Turkish minister in Saudi Arabia for talks to mend ties, end boycott

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By Orhan Coskun

ANKARA (Reuters) - Turkey's foreign minister arrived in Saudi Arabia on Monday for talks aimed at overcoming a rift over the 2018 killing of Saudi journalist Jamal Khashoggi in Istanbul that led to bitter recriminations and a Saudi boycott of Turkish goods.

Mevlut Cavusoglu was due to hold talks in the kingdom after years of tensions between the two regional powers, which are also at odds over Turkish support for Qatar in a dispute with its Gulf neighbours and over President Tayyip Erdogan's backing of the Muslim Brotherhood, which is banned in Saudi Arabia.

Turkish officials had said Cavusoglu's visit could include talks on possible sales of Turkish drones to Saudi Arabia, which they said Riyadh had requested. The current violent clashes in Jerusalem may also overshadow the bilateral talks.

"In Saudi Arabia to discuss bilateral relations and important regional issues, especially the attacks at the Al Aqsa Mosque and the oppression against the Palestinian people," Cavusoglu wrote on Twitter upon his arrival in Saudi Arabia.

Qatar's emir, Sheikh Tamim bin Hamad al-Thani, is also visiting Saudi Arabia's Jeddah on Monday evening and will meet the Saudi crown prince, Mohammed bin Salman, to discuss bilateral ties and regional and international matters of common interest.

Qatar has close relations with Turkey and may be facilitating the latter's talks with Riyadh, after the two Gulf countries reached in January a breakthrough in a three-year-old dispute. A statement issued by the emir's office did not give further details.

More than 300 Palestinians were wounded on Monday, the Palestinian Red Crescent said, as Palestinian protesters threw rocks and Israeli police fired stun grenades and rubber bullets outside al Aqsa mosque in Jerusalem.

Later in the day, the Palestinian Islamist group Hamas said it had fired rockets into Israel, triggering warning sirens in Jerusalem and near the Gaza border, in an apparent response to the Palestinian injuries.

Erdogan said on Saturday the ongoing clashes showed Israel was a "terror state", and that Ankara was working to mobilise international institutions. On Monday he spoke to Palestinian President Mahmoud Abbas and Hamas political chief Ismail Haniyeh, state-owned Anadolu agency said.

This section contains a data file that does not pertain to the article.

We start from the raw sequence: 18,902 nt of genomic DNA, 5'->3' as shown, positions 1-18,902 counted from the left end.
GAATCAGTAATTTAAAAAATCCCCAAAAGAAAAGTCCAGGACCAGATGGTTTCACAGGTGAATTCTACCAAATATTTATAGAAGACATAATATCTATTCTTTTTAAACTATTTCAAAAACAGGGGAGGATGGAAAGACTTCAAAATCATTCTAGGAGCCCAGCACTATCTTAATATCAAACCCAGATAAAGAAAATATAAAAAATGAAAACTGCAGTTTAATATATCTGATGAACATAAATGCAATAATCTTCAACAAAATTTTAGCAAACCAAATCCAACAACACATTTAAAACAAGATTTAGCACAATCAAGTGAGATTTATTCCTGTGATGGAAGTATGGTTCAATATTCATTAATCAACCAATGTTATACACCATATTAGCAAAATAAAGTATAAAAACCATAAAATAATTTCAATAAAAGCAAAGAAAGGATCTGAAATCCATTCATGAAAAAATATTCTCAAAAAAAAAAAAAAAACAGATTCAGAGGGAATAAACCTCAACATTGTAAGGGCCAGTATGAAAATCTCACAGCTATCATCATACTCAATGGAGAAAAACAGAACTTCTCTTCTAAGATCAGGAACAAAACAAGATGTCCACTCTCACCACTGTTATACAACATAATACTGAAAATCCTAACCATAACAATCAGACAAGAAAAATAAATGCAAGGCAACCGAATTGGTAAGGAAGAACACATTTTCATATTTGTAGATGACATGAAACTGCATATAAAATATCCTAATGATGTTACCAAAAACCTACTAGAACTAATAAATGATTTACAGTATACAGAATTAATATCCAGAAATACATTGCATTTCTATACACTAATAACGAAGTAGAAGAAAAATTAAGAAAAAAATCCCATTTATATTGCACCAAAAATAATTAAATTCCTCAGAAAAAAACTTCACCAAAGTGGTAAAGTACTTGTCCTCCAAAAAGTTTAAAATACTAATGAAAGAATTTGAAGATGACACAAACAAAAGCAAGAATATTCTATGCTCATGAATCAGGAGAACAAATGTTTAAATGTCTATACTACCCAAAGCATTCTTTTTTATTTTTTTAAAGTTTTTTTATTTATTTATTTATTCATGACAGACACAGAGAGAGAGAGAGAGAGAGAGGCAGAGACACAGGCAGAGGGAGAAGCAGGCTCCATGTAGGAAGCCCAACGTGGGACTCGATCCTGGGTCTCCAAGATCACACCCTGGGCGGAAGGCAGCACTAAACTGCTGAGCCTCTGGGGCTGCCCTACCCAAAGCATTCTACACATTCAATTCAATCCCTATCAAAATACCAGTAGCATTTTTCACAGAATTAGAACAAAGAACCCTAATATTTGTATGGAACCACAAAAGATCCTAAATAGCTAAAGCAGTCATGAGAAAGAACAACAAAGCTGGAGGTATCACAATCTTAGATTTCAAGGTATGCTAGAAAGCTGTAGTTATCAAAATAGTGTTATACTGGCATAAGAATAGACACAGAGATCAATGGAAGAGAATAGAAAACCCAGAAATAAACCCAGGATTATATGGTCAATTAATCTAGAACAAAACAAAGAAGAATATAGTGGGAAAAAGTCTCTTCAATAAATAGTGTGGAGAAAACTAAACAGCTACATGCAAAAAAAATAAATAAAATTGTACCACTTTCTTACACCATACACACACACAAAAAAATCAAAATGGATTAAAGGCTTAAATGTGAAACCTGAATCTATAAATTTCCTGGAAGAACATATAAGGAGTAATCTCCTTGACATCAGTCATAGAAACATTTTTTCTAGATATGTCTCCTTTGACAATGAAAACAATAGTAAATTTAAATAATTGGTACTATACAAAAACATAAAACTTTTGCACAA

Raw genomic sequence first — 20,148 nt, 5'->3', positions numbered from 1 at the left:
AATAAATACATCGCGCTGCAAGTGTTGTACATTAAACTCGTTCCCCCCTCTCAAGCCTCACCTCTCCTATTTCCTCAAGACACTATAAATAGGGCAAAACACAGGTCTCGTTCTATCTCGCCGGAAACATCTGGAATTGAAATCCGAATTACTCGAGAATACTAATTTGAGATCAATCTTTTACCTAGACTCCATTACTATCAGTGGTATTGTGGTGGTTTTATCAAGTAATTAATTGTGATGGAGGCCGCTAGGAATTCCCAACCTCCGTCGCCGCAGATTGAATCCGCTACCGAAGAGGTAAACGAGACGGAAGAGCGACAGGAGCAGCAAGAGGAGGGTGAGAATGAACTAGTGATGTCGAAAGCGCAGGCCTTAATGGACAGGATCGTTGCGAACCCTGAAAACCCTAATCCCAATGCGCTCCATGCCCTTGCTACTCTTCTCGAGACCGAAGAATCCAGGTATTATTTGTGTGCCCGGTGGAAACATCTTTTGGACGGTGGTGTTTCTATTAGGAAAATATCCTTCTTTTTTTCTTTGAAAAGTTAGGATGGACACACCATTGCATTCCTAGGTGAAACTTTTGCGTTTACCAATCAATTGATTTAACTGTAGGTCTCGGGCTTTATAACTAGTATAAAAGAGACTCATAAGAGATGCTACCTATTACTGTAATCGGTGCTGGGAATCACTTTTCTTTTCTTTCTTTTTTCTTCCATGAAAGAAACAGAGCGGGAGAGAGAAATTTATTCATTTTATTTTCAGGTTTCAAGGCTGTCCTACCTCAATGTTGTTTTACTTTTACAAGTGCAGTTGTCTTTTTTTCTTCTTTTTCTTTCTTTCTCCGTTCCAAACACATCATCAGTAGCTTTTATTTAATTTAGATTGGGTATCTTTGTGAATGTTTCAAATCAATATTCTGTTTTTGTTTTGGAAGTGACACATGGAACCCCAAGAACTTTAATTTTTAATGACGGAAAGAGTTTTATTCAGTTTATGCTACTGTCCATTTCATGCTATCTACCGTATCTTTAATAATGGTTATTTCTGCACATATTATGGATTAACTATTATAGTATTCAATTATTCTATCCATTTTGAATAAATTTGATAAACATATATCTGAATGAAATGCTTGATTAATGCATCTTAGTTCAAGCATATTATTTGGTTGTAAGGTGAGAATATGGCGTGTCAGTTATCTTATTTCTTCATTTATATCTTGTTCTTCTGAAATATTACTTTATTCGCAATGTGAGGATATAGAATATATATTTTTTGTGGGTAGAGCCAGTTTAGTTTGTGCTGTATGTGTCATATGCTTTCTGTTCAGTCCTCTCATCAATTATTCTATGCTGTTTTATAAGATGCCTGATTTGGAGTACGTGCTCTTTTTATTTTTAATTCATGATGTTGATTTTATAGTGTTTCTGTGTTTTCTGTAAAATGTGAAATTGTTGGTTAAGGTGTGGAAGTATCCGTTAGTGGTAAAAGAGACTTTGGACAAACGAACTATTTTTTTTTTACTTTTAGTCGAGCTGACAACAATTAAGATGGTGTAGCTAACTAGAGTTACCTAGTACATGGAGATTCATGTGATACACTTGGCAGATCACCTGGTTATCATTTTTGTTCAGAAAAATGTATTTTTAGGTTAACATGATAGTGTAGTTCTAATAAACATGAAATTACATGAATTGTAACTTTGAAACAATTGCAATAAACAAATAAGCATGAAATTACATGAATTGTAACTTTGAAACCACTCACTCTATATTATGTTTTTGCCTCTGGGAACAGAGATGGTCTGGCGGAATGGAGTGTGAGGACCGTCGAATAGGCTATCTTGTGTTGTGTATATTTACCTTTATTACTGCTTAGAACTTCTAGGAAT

Cavusoglu's trip was initially intended to focus on mending bilateral ties that soured when Khashoggi - a critic of Saudi Arabia's de facto ruler Prince Mohammed bin Salman - was killed by a Saudi hit squad in Istanbul in 2018.

Erdogan said at the time the order to kill Khashoggi came from the "highest levels" of the Saudi government, and a U.S. intelligence report released in February found Prince Mohammed had approved the killing - a charge Saudi Arabia rejects.

The crisis prompted an unofficial Saudi trade boycott which slashed the value of Turkish imports by 98%. Saudi Arabia is also closing eight Turkish schools in the kingdom, Anadolu reported last month.

Cavusoglu's two-day visit follows Turkey's talks last week with Egypt, another U.S.-allied regional power, also aimed at repairing troubled relations.

A senior Turkish official said that the trade embargo and the conflicts in Syria and Libya would be discussed with the Saudis. A Saudi request for Turkish armed drones may also be on the agenda, two Turkish officials said.

Erdogan said in March Saudi Arabia sought to buy Turkish armed unmanned aerial vehicles. Several countries have shown interest in the drones, which were used in conflicts in Syria, Libya and Nagorno-Karabakh.

A foreign diplomat in Riyadh said the Saudis wanted to use Turkish drones against Iran-aligned Houthi fighters in Yemen, and would discuss buying Turkish-made Bayraktar TB2 drones.

(Writing by Daren Butler; Additional reporting by Marwa Rashad in London; Editing by Dominic Evans, Hugh Lawson and Mark Heinrich)

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